Boricua Power: A Political History of Puerto Ricans in the United States

By José Ramón Sánchez | Go to book overview

Notes

NOTES TO THE
INTRODUCTION

1. Amos H. Hawley, “Power as an Attribute of Social Sys- tems,” The American Journal of Sociology 68 (January 1963): 422.

2. Pierre Bourdieu et al., Acad- emic Discourse: Linguistic Mis- understanding and Professorial Power. Richard Teese, trans. (Stanford, CA: Stanford U. Press, 1996).

3. The most prominent alter- native metaphor for power found in social theory literature is that of a game (Clegg 1989, 209). Bowles and Gintis argue, for in- stance, for the use of chess as an analytical metaphor because it offers “both an activity (playing chess) and a structure (the rules of chess)” (1986, 118). Power, like chess, is a game with roles and rules. But, real-life power is very different from chess. Chess is deliberative and calculating. The creation, destruction, and use of power very often are not. In addition, those with great power are often in a position to change the rules. The ability to ad-lib and modify the rules, even to change them, makes dancing a much better metaphor for power. Historians of social dancing argue, in fact, that the role of leader and follower evolved as a mutual agreement between dance partners needing a system for de- ciding when to turn, in what di- rection, and how to avoid bump- ing into other couples. It is for that reason that “the leading partner was responsible for steer- ing a safe course around the ball- room, and the other partner had to follow the leader” (Gerald Jonas, Dancing: The Pleasure, Power, and Art of Movement [New York: Abrams, 1992], 124).

4. Karl Marx, Grundrisse (London: Penguin Books, 1973), 92.

5. Data in this paragraph from March 1994 Current Population Survey (CPS), Bureau of the Cen- sus, U.S. Department of Com- merce.

6. Boricua First press release, May 16, 1995. See also on this issue Angelo Falcon, “De'tras Pa'lante: Explorations on the Fu- ture of Puerto Ricans,” in Haslip- Viera et al., 2004, 156.

7. “Puerto Rican Obituary” in Santiago and Galster 1995, 182.


NOTES TO CHAPTER 1

1. Bourdieu also pictured power as a game complete with players, rules, and the tokens of value that the players compete over and capture (see Pierre Bourdieu and L. J. D. Wacquant, An Invitation to Reflexive Sociol- ogy [Chicago: U. of Chicago Press, 1992]). He also recognized the limitations of the game meta- phor—power is not a deliberate creation and has mostly implicit rules. The more important differ- ence is that most agents in the so- cial relations that create power aren't involved in and don't per- ceive what they do as a competi- tion. This is what makes dance a more appropriate model.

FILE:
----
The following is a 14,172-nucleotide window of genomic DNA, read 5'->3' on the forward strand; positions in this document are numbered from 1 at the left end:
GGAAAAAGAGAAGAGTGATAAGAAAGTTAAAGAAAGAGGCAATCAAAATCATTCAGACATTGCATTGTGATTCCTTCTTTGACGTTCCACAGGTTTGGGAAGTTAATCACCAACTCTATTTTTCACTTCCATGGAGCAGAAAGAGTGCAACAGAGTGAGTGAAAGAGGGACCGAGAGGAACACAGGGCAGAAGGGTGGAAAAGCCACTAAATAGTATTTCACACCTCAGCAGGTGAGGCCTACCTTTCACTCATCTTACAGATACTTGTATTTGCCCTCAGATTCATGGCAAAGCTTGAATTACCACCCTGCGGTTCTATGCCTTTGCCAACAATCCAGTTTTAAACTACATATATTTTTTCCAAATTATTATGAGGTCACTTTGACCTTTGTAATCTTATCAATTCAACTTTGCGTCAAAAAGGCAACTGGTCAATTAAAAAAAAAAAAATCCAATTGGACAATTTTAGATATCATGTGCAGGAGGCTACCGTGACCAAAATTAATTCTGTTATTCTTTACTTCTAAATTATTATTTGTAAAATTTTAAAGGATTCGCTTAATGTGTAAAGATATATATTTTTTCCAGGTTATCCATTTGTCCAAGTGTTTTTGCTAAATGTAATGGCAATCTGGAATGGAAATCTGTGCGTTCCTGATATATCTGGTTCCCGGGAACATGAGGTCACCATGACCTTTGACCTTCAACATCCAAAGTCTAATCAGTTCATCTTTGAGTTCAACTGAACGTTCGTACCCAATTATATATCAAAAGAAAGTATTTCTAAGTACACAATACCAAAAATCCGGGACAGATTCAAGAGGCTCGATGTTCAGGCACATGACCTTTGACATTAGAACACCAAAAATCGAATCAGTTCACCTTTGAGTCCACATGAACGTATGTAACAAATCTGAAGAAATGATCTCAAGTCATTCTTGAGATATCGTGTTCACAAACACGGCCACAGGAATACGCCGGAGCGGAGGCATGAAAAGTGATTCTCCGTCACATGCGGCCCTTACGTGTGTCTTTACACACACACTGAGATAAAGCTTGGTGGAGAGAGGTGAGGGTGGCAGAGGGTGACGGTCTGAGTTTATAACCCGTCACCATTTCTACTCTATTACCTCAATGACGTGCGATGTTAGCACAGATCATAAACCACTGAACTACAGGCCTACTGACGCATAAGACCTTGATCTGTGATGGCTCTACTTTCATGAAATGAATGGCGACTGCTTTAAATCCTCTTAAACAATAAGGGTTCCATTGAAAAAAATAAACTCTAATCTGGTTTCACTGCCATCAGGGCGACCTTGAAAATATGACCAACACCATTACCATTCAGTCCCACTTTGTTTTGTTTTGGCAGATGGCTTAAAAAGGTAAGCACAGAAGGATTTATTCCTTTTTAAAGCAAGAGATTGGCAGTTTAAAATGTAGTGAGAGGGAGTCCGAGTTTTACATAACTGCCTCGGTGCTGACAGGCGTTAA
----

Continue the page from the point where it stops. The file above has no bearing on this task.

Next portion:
2. Many theories of power identify its existence as a function of conscious and unconscious re- sistance. Thus, Dahl claims that A has power over B to the extent that A can make B do something B would otherwise not do. I avoid this overly narrow defini- tion, which ignores the role of so- cial structures that make things happen and often at such a dis- tance that B is not even aware. I define power as the ability to shape the way others think, act, and feel.

3. Something similar is also at work in the relationship between attorneys and clients as well as doctors and patients. See Marcia A. Hillary and Joel T. Johnson, “Social Power and Interactional Style in the Divorce Attorney/Cli- ent Dyad,” Journal of Divorce 12 (4) (1989) 89–102.

4. See Martin Tolchin, “Con- gress's Influential Aides Discover Power but Little Glory on Capi- tal Hill,” New York Times, Nov. 12, 1991, A22. Also see Harrison W. Fox and Susan W. Hammond, Congressional Staffs: The Invisi- ble Force in American Lawmak- ing (New York: Free Press, 1977)..

5. See Michael W. Malbin, Un- elected Representatives (New York: Basic Books, 1980), 29.

6. This is one of the critical lessons in any dance class. In an early dance instruction manual, Lawrence A. Hostetler states that even “an excellent dancer, is nev- ertheless handicapped to the ex- tent of her partner's ability—or inability” (The Art of Social Dancing: A Text Book for Teach- ers and Students [New York: A. S. Barnes, 1934], 41).

7. Geoffrey Canada relates an episode in his childhood when he and his friends stared down a man with a gun. They gave the man the look of cold hardness,

-253-

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Boricua Power: A Political History of Puerto Ricans in the United States
Table of contents

Table of contents

  • Title Page iii
  • Contents v
  • Acknowledgments vii
  • Introduction 1
  • 1: Dance - A Theory of Power 14
  • 2: The Cigar Makers' Strike - An Economic Power Goes Up in Smoke, 1919 to 1945 53
  • 3: The Rise of Radicalism World War II to 1965 96
  • 4: Puerto Rican Marginalization - 1965 to the Present 129
  • 5: The Young Lords, the Media, and Cultural Estrangement 171
  • Conclusion 210
  • Notes 253
  • Bibliography 265
  • Index 275
  • About the Author 278
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